‘I will go nuts if this is retirement!’, yelled Bill. Working from home during Covid19 and being restricted from his favourite golf course, had made him feel ‘caged’.
He had also started to yell at talk back radio.
‘They can’t hear you Bill’, his parter Sue would say for the umpteenth time.
‘You’re fortunate to have a job and your health’, she added.
Their dog, however, (‘a blessing from the pound’) appreciated Bill’s time at home.
Different Outlook For (Possible) Retirement Ahead
Jane, however, had a different outlook to working from home. In her early 60’s she had adapted reasonably well to working from home. Sure, she missed her co-workers, the lunches, the gossip, birthday morning teas and footy tipping during the winter – but liked that she could be more flexible and her commuting time had significantly decreased.
She had plenty of interests outside her work and she had hobbies around the home and wanted to learn new skills. Sue viewed retirement (‘at some stage’) as another part of life.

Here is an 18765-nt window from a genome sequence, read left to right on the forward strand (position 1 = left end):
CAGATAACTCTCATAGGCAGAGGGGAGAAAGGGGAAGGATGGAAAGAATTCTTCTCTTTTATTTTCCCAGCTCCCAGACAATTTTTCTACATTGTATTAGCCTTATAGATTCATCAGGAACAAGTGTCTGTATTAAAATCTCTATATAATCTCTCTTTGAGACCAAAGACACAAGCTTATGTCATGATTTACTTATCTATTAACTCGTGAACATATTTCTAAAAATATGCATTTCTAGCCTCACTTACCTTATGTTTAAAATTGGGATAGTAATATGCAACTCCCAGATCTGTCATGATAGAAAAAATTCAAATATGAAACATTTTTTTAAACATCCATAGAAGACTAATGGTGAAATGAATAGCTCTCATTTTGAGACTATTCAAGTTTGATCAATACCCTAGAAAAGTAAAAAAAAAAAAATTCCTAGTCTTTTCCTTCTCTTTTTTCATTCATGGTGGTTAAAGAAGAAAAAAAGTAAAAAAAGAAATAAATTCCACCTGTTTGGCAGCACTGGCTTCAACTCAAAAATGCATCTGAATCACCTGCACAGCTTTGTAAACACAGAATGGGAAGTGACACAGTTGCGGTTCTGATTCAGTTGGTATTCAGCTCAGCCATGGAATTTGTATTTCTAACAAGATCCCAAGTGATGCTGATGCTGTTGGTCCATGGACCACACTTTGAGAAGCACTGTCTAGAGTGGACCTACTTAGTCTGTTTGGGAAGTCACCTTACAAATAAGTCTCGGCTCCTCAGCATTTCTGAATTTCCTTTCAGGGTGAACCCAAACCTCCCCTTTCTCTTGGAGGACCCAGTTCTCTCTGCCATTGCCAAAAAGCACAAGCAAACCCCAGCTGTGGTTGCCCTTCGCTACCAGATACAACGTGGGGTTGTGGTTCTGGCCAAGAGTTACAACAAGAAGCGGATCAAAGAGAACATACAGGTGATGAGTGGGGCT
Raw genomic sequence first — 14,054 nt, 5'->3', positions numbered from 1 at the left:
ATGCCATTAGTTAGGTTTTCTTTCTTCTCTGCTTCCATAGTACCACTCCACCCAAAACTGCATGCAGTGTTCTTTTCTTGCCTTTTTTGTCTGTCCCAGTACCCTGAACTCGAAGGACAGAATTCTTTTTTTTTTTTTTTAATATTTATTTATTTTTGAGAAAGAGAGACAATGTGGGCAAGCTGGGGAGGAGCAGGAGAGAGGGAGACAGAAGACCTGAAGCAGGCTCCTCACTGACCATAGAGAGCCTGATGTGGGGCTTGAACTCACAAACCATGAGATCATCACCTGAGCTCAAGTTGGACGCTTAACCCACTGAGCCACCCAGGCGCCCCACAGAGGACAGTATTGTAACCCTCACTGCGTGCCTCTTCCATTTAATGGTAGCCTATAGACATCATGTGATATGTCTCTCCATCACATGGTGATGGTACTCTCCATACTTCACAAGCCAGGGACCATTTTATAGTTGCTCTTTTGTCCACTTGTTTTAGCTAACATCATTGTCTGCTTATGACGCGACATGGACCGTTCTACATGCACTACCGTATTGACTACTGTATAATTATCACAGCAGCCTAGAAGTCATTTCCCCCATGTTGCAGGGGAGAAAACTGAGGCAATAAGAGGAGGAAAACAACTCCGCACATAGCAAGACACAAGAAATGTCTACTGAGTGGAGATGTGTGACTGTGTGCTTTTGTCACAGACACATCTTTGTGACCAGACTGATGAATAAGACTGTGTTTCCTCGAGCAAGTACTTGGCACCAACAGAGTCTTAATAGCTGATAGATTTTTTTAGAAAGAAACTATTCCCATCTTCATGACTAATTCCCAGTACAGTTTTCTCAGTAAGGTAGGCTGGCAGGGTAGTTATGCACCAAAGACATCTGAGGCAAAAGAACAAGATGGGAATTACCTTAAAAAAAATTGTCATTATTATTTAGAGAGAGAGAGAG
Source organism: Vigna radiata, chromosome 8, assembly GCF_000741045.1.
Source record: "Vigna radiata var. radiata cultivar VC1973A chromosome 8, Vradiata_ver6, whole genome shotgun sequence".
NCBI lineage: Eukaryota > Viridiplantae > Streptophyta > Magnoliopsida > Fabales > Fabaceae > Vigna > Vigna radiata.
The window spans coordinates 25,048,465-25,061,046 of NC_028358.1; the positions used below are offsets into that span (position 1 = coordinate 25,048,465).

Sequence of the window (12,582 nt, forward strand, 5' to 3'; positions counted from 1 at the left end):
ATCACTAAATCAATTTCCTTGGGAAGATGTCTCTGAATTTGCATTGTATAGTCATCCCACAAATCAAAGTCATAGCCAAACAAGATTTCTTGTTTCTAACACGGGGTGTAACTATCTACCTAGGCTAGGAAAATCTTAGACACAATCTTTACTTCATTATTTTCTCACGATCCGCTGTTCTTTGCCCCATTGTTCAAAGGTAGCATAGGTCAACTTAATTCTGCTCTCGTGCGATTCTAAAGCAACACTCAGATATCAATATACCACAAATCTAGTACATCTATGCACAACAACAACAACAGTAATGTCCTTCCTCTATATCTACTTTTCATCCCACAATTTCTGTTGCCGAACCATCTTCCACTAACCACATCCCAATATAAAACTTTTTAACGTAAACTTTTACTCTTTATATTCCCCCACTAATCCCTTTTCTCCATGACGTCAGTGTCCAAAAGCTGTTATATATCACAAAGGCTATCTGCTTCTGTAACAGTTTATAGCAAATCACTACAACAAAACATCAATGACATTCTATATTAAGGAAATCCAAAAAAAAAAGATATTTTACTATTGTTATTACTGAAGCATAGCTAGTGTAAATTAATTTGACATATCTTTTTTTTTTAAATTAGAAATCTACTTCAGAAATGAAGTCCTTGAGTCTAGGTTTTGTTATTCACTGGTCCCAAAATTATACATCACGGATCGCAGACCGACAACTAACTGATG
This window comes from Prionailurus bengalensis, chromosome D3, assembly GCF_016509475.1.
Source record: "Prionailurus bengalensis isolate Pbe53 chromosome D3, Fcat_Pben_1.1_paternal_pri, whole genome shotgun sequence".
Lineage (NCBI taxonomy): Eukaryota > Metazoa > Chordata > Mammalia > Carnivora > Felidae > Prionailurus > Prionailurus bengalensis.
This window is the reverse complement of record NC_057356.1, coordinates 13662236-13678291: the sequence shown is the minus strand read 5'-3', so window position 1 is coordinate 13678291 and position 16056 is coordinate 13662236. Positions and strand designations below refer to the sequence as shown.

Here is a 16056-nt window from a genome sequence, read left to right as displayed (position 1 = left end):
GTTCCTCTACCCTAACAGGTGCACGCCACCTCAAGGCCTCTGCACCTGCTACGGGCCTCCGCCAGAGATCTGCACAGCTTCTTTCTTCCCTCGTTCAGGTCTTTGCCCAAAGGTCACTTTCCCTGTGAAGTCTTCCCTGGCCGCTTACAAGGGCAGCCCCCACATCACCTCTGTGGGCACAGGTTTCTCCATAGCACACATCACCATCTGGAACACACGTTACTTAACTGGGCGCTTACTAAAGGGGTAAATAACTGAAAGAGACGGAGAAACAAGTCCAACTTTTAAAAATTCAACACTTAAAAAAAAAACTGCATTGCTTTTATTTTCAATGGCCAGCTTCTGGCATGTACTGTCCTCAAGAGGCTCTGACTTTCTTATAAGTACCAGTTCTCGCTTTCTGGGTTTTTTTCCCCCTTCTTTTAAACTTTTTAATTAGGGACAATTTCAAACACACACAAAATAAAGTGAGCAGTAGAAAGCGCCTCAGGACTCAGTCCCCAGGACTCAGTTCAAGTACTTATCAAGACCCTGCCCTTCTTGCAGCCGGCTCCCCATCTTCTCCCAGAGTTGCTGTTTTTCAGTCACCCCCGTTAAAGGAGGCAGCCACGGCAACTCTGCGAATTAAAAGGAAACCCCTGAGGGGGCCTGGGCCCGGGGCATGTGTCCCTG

Different people, different different mindsets, different reasons why people retire (and don’t retire). Whilst there may not be a ‘magic potion’ as to how people should approach retirement, there are some things to keep in mind.
Do optimists have a better retirement?
Counsellor at Trinity Anglican College in Albury, Dr Anthony Perrone told me: ‘Preventative maintenance is the key. Start to engage with the community before retirement, get active, start hobbies, volunteer etc. If we prepare our minds now before we retire with activities social and otherwise we won’t feel so alone or isolated after we do retire thereby maintaining a healthy mental outlook’.
Dr Perrone adds: ‘Without stereotyping, men tend to work longer in life and have less social/personal outlets than women. This is the reason many men struggle with retirement’.
So working from home could actually give Bill some time to explore some interests outside his work.